I blurted out in anger, “I am still working for the Party. Do you think I would leave the Party after you all got me expelled from college?”

Hearing that Prof M said to Prof J, “चलिए, चलिए। कॉलेज चलिए (Let’s go to the college now). They both left without speaking a word.


The Garage and my Tamil friend
The place where I stayed in Arah was a motor garage attached to a building known as Professors’ Lodge. The professors of Jain College lived in that building and I lived in the garage on rent. The motor garage had no motor. It was my place of residence in Arah for two years.

In the name of furniture I just had a hand woven cot which was kept along the wall. There was a muddy road on the other side of the wall. That road went towards our college, which was not very far from there. The wall had a rickety window but it could not be opened. There was a cluster of houses in our neighbourhood.

In one such house a student of the college lived with his family. They were from Tamil Nadu. The father was a tutor of the children of a rich person named Hari Ji in Arah who had given them that house for accommodation. The student knew me in the college. One day he came to meet me at my place and we became friends. We both were smokers. So smoking became a common link of our friendship.

By that time I had already become addicted to smoking. I used to smoke a well-known brand of cigarettes, Captain. He was also looking for a place and probably a companion with whom he could smoke. He couldn’t do that in his house. So the Garage became his favourite haunt. While smoking we would have discussions on a number of topics of national and international importance. He used to participate in the debate competitions in the college too.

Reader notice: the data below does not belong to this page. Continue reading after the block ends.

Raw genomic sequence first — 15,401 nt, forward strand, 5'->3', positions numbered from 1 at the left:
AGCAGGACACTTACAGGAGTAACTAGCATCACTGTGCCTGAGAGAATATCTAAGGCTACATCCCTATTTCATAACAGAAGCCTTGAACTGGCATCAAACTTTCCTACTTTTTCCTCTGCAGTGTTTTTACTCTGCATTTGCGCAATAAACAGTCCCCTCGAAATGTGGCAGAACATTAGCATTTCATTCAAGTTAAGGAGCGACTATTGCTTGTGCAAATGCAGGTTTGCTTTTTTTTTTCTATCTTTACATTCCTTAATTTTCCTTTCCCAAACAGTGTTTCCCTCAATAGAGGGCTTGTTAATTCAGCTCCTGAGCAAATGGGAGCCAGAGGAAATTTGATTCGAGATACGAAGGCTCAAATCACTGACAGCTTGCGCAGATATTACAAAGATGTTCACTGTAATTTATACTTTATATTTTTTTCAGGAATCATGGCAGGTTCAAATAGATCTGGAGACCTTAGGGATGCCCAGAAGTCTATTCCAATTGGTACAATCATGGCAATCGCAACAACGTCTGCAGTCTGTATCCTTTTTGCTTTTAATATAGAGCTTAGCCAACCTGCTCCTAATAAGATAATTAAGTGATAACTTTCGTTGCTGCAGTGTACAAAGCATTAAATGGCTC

When his father came to know about our friendship he invited me to his house. I also met his mother, a very kind lady, who offered me the typical South Indian coffee. Our friendship continued even after I left Arah.

After I became a lecturer at Science College Patna I was on a visit to Arah once. I discovered that the family had shifted to a new house because the old house had been sold by its owner, Hari Ji, who was also the patron of that family. Anyway, I met the father of my Tamil friend. The father told me that the son had disappeared from the house. He was a boy of rebellious nature. He was trying to strangle his father one day. Later I was told that he had joined a Muffasil college near Dumraon as a lecturer. He was a Commerce graduate from Jain College but he was very proficient in English. So he was offered to teach English in the Muffasil College. In due course he became a popular teacher of the college.

Through that Tamil friend I had also been introduced to their patron, Hari Ji, who once invited me to come to his house to guide one of his daughters who was doing M A in English. Hari Ji was very traditional and orthodox. He used to maintain strict Purdah for the ladies of his house.

When I went to the house, the girl did not appear before me face to face. She interacted with me from the other side of the Purdah, while her grandmother sat in front of me.